Wednesday, May 22, 2019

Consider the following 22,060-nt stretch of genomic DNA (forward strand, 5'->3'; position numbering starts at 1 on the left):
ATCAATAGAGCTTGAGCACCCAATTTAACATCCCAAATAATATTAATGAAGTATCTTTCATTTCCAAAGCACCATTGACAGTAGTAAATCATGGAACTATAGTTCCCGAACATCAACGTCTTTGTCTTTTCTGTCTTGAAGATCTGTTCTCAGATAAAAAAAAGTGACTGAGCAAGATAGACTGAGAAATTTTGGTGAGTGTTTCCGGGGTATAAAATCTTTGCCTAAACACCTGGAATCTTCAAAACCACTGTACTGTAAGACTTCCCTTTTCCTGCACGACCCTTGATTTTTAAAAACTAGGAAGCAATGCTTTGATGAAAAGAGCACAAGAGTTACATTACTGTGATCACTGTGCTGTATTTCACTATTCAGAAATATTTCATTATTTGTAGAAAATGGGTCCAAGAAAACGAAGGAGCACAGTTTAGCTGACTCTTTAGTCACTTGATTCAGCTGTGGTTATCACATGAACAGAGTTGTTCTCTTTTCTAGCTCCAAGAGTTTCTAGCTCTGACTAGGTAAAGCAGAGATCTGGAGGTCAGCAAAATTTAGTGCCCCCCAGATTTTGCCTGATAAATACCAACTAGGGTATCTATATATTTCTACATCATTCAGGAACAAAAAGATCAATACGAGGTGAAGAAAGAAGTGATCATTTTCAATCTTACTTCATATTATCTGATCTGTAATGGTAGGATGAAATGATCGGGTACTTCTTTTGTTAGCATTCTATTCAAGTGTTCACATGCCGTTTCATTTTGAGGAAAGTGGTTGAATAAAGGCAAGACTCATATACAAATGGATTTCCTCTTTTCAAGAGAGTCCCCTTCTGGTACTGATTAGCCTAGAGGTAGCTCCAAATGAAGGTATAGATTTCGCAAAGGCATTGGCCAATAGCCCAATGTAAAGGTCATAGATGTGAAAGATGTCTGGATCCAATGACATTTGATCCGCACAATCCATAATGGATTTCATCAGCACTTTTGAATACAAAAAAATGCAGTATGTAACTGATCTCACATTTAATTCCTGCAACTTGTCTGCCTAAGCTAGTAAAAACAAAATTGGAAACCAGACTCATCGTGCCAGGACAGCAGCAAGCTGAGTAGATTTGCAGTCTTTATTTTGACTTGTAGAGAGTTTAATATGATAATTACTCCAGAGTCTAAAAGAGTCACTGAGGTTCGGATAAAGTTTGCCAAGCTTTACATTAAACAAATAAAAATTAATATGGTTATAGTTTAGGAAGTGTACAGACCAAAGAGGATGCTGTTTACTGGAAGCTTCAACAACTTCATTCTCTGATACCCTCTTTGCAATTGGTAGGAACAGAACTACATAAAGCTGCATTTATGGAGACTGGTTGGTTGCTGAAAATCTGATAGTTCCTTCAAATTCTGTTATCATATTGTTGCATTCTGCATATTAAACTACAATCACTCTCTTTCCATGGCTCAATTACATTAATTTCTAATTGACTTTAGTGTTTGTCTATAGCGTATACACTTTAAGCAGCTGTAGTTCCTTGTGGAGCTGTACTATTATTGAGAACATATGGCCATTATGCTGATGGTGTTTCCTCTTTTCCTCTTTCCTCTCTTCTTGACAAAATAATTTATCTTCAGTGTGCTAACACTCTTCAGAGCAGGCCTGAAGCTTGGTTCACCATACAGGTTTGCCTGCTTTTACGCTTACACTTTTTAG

In the history of modern popular culture, in that respect have been few American satires as influential and successful as the enliven television show, The Simpsons. With Homer, Marge, Bart, Lisa, and baby Maggie living in the every t ownship of Springfield, U.S.A., they find themselves in many situations common to most Americans, including being under the rule of ruthless corporate raiders handle Charles Montgomery destroy.As owner of the Springfield Nuclear Power Plant, Mr. Burns displays both the characteristics of a classic egoist, though his satirical portrayal takes many of the attri merelyes and accentuates them to the point of ridiculousness. Mr. Burns shows absolutely no charitable tendencies, is concerned solely with m matchlessy and power, and c atomic number 18s little for anyone new(prenominal) than himself, which makes him anything but a relativist or utilitarian, but seems to make him more of an good egoist.Mr. Burns is a corporate raider, characterized on the sh ow as being over a century old, perpetrateting him amongst the original robber barons. The character himself is actually based on an amalgam of media magnate William Randolph Hearst and his fictional counterpart Charles Foster Kane, both characters that focused solely on their power and how to use and enhance it. In The Simpsons, almost every story concerning Mr. Burns includes his blatant disregard for anyone else other than himself and his own interests.One of the most obvious depictions of Burns ethics comes in the two-part episode called Who scenery Mr. Burns? In the episode, oil is discovered beneath Springfield Elementary School, and the school seems poised to get a windfall of money from the discovery. This provide part with the terribly dilapidated and underfunded school to make many improvements in every aspect of the curriculum. However, Mr. Burns discovers the oil and creates a slant drilling company that will draw the oil up from an angle, in the process destroying the Springfield Retirement Home and making the popular Moes Tavern uninhabitable for humans. In extension to alienating the school, destroying the retirement home, and putting Moes out of business, Mr. Burns also fails to remember the name of his decade-long employee, Homer Simpson.His selfishness and self-absorption have managed to anger just about everyone in town, though he is only concerned with making more money and becoming change surface more powerful. He finally reveals his grand scheme to his faithful accomplice Waylon Smithers, which is to build a giant device that will block out the sun in Springfield and require all the citizens in town to use electricity from his plant twenty-four hours a day. He even feels so good that he wants to appropriate candy from a baby.When his loyal assistant objects, Burns quickly fires him, never realizing that Smithers life desire was merely to work for Mr. Burns. Burns is blind to everything and everyone, and he finally succeeds at bl ocking out the sun, subject the anger of everyone in town. It is when he celebrates his victory he is shot by an un cognize assailant, who after a cliffhanger, is revealed to be baby Maggie Simpson as he attempts to steal her candy and subsequently shot by his own gun (Who Shot Mr. Burns?).While the over three-hundred episodes of The Simpsons have many instances of Mr. Burns making ethically self-styled decisions in the name of money and power, this episode remains one of the most famous and obvious causes of his selfishness. To Burns, nothing is as important as his business success, and this is the wizard factor dictating his ethics and his actions. Burns object lessonity bleeds into every aspect of his life outside of business, though to him there ar no other concerns than business.Morality and ethics are important to every aspect of human life, including in business, and many ethical theorists have sought to understand the extent of morality and the duty that individuals an d organizations have to other individuals and organizations. Though no laws of morality or ethics have been established, there are four core concepts presented by ethical theorists ethical relativism, which espouses that ethics is a question of individual picking and preference impartiality, which suggests that humans should treat each other as equals where none count more than others sympathy, which is the imaginative ability to put oneself in anothers shoes and moral sufficiency, which seeks to answer just how much moral decency is intellectably possible (Gibson 62-63).In business matters, these issues and the questions they pose are even great, as businesses have the potential to create great benefit for others, or do them great accidental injury, all the while trying to maximize profit and refrain success. Mr. Burns is far from an ethical relativist, for he shows no concern for the benefit of others. In fact, he takes joy out of creating misery for others, as long as their misery is profitable to him. He assumes responsibility for his actions without shame, and feels no remorse if anyone is hurt. After all, one of his greatest desires was to take candy from a baby, for no other reason than he could.In the essay, Thinking Ethically, the rootages attempt to apply various ethical approaches to moral issues in business, which could apply to Mr. Burns actions. One of the first and most widely known approaches is the utilitarian approach, which seeks to achieve the greatest good for the greatest number of individuals. The way to analyze the utilitarian approach is to identify the various course of action available, need who will be affected by each action and what benefits and harms will come from them, and choose the action that will produce the greatest benefits and least harm (Velasquez 64).Mr. Burns, if anything, purposefully contradicts this mode of action, as he derives pleasure in the misery of those he vanquishes in the name of greater profit and power, even if these people are innocent. Another ethical approach is the Rights Approach, which espouses that an action is moral as long as it falls within the moral rights of an individual, while the Fairness or jurist Approach which states that favoritism and discrimination are wrong.The Common Good Approach focuses on ensuring that social policies, social systems, institutions, and environments on which we depend are beneficial to all the Virtue Approach assumes that there are certain ideals towards which humans should strive, which provide for the full development of humanity (66). By approaching situations of ethical ambiguity with these theories, one has a better chance of choosing the correct mode of action. For Burns, all of these ethical approaches are not applicable, for he fails to ever consider how his actions may affect anyone else negatively.Or, when he does think about it, he gets pleasure in being able to impose his power to the point where he can bring misery to ot hers by his actions, as in his celebration after blotting out the sun despite the protests of everyone in the entire town, including his closest supporter Smithers.In Donelson Forsyths article, Judging the Morality of commercial enterprise Practices The Influence of Personal Moral Philosophies, he examines the ways business leaders approach ethical relativism and how it does not need to necessarily defeat the moral enterprise. However, to individual exchangeable Mr. Burns, ethics are nothing more than an afterthought, while the bottom line is the only thing that matters.While studies have suggested the impact of relativism and idealism on moral judgment and behavior depends on the nature of the social institution, individual divergencys in personal moral philosophy suggests that humans will most likely never reach the ideal of sleep together agreement, but can aim for a fuller understanding of ones own and others responses to various types of business practices (Forsyth 75). In the case of Burns, he only agrees and appreciates with those that share his views on profiteering and power, even though he remains skeptical and suspicious of every threat and he considers around everybody a threat to his wealth and power.This is why, despite having more money than anyone in town and never being able to spend it all, all the instances when Mr. Burns is asked to apply even a little of his money to help soulfulness else, he vehemently rejects the request. This has been seen many times in the show, from Homer asking for help with a sick dog to a girl scout trying to sell Mr. Burns cookies only to have him release the hounds on her.Mr. Burns greed and complete lack of charity display his true nature as an ethical egoist. In Peter Singers article, The Singer Solution to World Poverty, the author proposes that if people in affluent countries like the United States donated a small portion of their money that would normally be spent on luxury items, consequently th e money can be used to help out poverty stricken peoples around the world.He uses examples of how this can be done, by citing the costs incurred by someone who buys a new television merely to upgrade from an older one. He claims that if this money was donated to such charities as Unicef or Oxfam America that it would do a greater deal of good for the most possible people, thereby having the greatest utility value. By choosing to buy the television and not donate the money, Singer feels that a person is making a questionable moral decision, even though few in the situation actually feel this way.Singer uses a more provocative sibyllic example of a man named Bob, who has an uninsurable classic car that he will sell to insure that he has money for his retirement. In the situation, Bob is constrained to make a decision as a train bears down on his car and a little boy Bob has a choice whether to save the boy or the car, but not both, and Bob chooses the car and lets the boy die. While this dramatic example seems to highlight the undesirable attributes of self-interest, Singer claims that the difference between Bob and those who can afford to donate to overseas aid organizations but dont is that only Bob can save the child on the tracks, whereas there are hundreds of millions of people who can give $200 to overseas aid organization (Singer).By Singers logic, those that are not donating to these organizations are committing an act comparable to the one performed by Bob. Mr. Burns would not only laugh at such a concept, but would relish the fact that anyone asking for help would be suffering. If in the same situation, he would most certainly save the car, and most likely praise Bob for saving his car, before figuring out a way to get the car from Bob for himself.Mr. Burns utilizes his power to inflict his will upon others, and only respects those who do the same. As, all humans are natural with free will, the decision to be charitable or uncharitable rests within that freedom. The German Enlightenment philosopher Immanuel Kant contributed much to the Western discussion of ethics and free will, and his concept of freedom and virtue are reasoned by the critical distinction of the two modes of representation (the sensible and the intellectual) and the consequent limitation of the conceptions of the pure understanding and of the principles which flow rate from them (Kant).Kant attempts to distinguish between the empirical and rational conceptions of free will and how it influences virtue, questioning whether freedom is the independent choices of free will or merely the practical reaction to circumstance and causality. To this end, Kantianism is highly dependent upon reason to figure out the proper decision concerning virtue, and his ethics rely on obligation to reason more than emotions or goals. Thus, the Kantian approach to donation and charity would be the duty of those that have the means to donate. Burns would patently disagree. Most cert ainly, Mr. Burns is an ethical egoist.Ethical egoism is a philosophical practice that encourages individuals to pursue their own self-interests. While it is idealistic to think of support unknown masses with ones own hard acquire money, it is also nave to think that people should feel obligated to do so. A person who works hard to make money to buy delicately things is entitled to those things. Just because a person is successful and can afford luxury items does not mean that they are obligated to help strangers because it serves some class of utilitarian purpose. If anything, much of this altruism merely perpetuates a cycle in which those who are poor become accustomed to the aid of those who are not. If they pursued their own self-interests, they would be better able to rise above their own struggles and create a successful world for themselves.Ethical egoism is not entirely without the concept of helping others, however it focuses not on people that an individual will never m eet, but the people in his or her life and those that the person loves and touches personally. If ones family is in trouble and one possesses the ability to give assistance, this is in the individuals best interest, as it will lead to happiness. However, for an extreme example like Mr. Burns, there is no one that he wishes to help, save for the occasional cute pet or his old stuffed teddy bear. Mr. Burns is a classic example of an ethical egoist, and no one should expect him to do anything for anyone other than himself. And, in the twenty years that The Simpsons have been on television, he has done nothing but loyally follow his ethical egoist values.Works CitedForsyth, Donelson R.. Judging the Morality of stock Practices The Influence of PersonalMoral Philosophies. Business Ethics People, Profits, and the Planet. Ed. Kevin Gibson. pertly York McGraw-Hill Humanities, 2005. 67-76.Gibson, Kevin. The Theoretical Backdrop of Business Ethics. Business Ethics People, Profits,and the Pla net. Ed. Kevin Gibson. New York McGraw-Hill Humanities, 2005. 61-63.Kant, Immanuel. The Critique Of Pure Reason. Ed. J. M. D. Meiklejohn. 1781. eserver.org. 4Apr 2008. http//philosophy.eserver.org/kant/critique-of-pure-reason.txt.Velasquez, Manuel, Claire Andre, Tomas Shanks, S.J., and Michael J. Meyer. ThinkingEthically A Framework for Moral Decision Making. Business Ethics People, Profits, and the Planet. Ed. Kevin Gibson. New York McGraw-Hill Humanities, 2005. 64-67.Singer, Peter. The Singer Solution to World Poverty. The New York Times Magazine. 5 Sep1999 pp. 60-63. Utilitarian Philosophers. 4 Apr 2008. http//www.utilitarian.net/singer/by/19990905.htmWho Shot Mr. Burns? The Simpsons. Bill Oakley and Josh Weinstein. 20th Century Fox. 21May 1995.